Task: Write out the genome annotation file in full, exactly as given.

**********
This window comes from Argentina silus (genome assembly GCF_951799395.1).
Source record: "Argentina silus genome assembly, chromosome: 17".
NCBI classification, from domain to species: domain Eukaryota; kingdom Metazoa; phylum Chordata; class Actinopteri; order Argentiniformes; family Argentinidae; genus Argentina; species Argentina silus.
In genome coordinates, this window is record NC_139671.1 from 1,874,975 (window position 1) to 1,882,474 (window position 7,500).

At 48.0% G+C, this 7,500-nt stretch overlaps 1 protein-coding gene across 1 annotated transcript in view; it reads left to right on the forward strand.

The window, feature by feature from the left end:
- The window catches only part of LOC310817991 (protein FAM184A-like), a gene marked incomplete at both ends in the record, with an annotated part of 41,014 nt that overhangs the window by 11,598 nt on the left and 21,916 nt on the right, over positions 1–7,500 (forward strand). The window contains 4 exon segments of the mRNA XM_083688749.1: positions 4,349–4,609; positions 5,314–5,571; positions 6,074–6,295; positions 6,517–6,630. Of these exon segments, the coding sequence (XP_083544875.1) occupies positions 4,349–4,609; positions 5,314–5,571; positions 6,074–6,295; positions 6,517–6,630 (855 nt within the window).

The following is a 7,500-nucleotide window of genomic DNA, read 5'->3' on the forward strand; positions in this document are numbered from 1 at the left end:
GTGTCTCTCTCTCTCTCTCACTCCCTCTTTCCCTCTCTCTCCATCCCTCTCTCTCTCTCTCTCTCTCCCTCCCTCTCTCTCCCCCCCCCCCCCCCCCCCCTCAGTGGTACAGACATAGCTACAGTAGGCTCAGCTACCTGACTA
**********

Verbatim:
This window comes from Argentina silus (genome assembly GCF_951799395.1).
Source record: "Argentina silus genome assembly, chromosome: 17".
NCBI classification, from domain to species: domain Eukaryota; kingdom Metazoa; phylum Chordata; class Actinopteri; order Argentiniformes; family Argentinidae; genus Argentina; species Argentina silus.
In genome coordinates, this window is record NC_139671.1 from 1,874,975 (window position 1) to 1,882,474 (window position 7,500).

At 48.0% G+C, this 7,500-nt stretch overlaps 1 protein-coding gene across 1 annotated transcript in view; it reads left to right on the forward strand.

The window, feature by feature from the left end:
- The window catches only part of LOC310817991 (protein FAM184A-like), a gene marked incomplete at both ends in the record, with an annotated part of 41,014 nt that overhangs the window by 11,598 nt on the left and 21,916 nt on the right, over positions 1–7,500 (forward strand). The window contains 4 exon segments of the mRNA XM_083688749.1: positions 4,349–4,609; positions 5,314–5,571; positions 6,074–6,295; positions 6,517–6,630. Of these exon segments, the coding sequence (XP_083544875.1) occupies positions 4,349–4,609; positions 5,314–5,571; positions 6,074–6,295; positions 6,517–6,630 (855 nt within the window).

The following is a 7,500-nucleotide window of genomic DNA, read 5'->3' on the forward strand; positions in this document are numbered from 1 at the left end:
GTGTCTCTCTCTCTCTCTCACTCCCTCTTTCCCTCTCTCTCCATCCCTCTCTCTCTCTCTCTCTCTCCCTCCCTCTCTCTCCCCCCCCCCCCCCCCCCCCTCAGTGGTACAGACATAGCTACAGTAGGCTCAGCTACCTGACTA